Give an overview of the entire home, of course highlighting the positives. No feature is too small to mention, and some upgrades may not be readily apparent. Who can tell if the plumbing or electrical has been upgraded by looking at the walls?
Explain the comps.
Have your real estate agent pull comparable properties that have recently sold and those that are currently on the market. You should be staying on top of your local market anyway — seeing comparable properties to get a feel of what is selling and for how much — both before and after rehab.
Your appraiser isn’t going to be able to go into the sold houses to see what they look like — they won’t know if the home had really cheap carpeting or stunk of cats. Be prepared to give explanations of each property that has recently sold, especially those that have sold for a lower price than you are hoping for.
My neighbor was trying to cash-out refi her home not too long ago. Recently sold houses on our street had issues that weren’t disclosed on the MLS. One home sold for $45,000 less than what it should have because it had undisclosed sewer issues. Undisclosed on the MLS, anyway. The buyers were told of the issues before closing, but it wasn’t advertised on the MLS, which is where the appraiser gets their recently sold information.
Another home on my street sold for $100,000 less than its true value because the prior owner had passed away in the bathtub and went undiscovered for 12 days in August. That wasn’t shared on the MLS, either.
We typed up a sheet that played up the problem issues for each property that recently sold and shared it with the appraiser. Her home appraised for what she needed it to, and the appraiser thanked her for the additional information.
3 Tips to Fight a Low Home Appraisal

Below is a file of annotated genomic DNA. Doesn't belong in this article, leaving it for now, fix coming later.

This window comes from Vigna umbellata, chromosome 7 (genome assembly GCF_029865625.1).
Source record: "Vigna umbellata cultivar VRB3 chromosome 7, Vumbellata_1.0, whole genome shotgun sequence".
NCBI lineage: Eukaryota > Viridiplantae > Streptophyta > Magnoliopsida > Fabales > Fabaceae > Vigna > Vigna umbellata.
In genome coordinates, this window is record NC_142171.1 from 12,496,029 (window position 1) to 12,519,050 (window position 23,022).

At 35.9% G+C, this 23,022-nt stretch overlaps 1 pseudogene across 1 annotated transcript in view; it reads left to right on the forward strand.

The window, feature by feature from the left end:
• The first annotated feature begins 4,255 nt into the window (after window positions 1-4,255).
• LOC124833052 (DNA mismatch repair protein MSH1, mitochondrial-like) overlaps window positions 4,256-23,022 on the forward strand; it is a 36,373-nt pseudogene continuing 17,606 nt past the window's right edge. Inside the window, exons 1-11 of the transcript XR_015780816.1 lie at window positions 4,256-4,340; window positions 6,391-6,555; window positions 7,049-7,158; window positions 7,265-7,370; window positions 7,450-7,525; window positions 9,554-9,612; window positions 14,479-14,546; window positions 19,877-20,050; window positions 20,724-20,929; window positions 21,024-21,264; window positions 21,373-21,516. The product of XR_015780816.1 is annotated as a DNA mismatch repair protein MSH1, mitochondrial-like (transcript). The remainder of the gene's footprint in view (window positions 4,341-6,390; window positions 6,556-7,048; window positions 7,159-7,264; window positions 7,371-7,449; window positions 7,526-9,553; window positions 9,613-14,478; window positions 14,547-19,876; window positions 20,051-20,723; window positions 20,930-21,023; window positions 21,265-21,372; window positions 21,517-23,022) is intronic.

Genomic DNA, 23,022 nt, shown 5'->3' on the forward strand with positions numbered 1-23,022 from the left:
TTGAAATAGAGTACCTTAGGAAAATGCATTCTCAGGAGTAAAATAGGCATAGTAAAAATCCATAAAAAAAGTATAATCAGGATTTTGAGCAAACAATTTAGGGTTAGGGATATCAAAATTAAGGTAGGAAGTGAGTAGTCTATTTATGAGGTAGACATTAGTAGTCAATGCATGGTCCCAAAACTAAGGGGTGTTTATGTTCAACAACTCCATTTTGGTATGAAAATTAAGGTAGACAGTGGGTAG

Appraisers are human and make mistakes just like everyone else. If your property appraises for significantly lower than you are expecting, you may be able to challenge the results.
Double check figures.
First check to make sure the property stats are accurate. Did the appraiser include all the bedrooms and bathrooms? Is the square footage correct? Did they forget the basement or misjudge the size of the lot? If you find an error, provide evidence to the appraiser and ask that they reevaluate the property based on the additional information you have provided.
If your home appraisal is slightly lower than you are hoping for, your chances aren’t as good to fight the appraisal. Again, make sure the information is correct, and you can certainly ask the appraiser to reevaluate the property. Having comparable properties to share with them can help your cause as well.
Know your neighborhood.
Even if your appraiser is local, they may not be intimately familiar with your neighborhood. School districts can change valuation significantly. If you’re located in the better school district, make sure the appraiser knows that — and included that into the valuation.
Examine comparable properties.
MLS listings on recently solds don’t always tell the whole story. If you didn’t share the backstory with the appraiser before and you have a low comp dragging down your home appraisal, make sure they understand the reason the home sold for such a low price.
Also make sure the comparable properties are actually comparable. Same neighborhood, sold recently, etc. It’s easy to mistype and get an entirely different location. Being off by even just a mile could drastically change valuation.
The Mortgage Hinges on the Home Appraisal
A traditional mortgage will not go through without a home appraisal — and if the home doesn’t appraise, that’s the end of the line. Unless you can prove an error in the appraisal process, you aren’t likely to sway the appraiser’s mind.
Prevent this issue from happening at all by preparing documents ahead of time that portray your property in the best light. TELL the appraiser what you want them to compare your home to by sharing a list of improvements, providing the most favorable comps and explaining the lower sales prices, and creating a home cheat sheet detailing every little thing.
[Editor’s Note: We’re republishing this article to help out readers newer to BiggerPockets.]
How have you prepared for your home appraisal?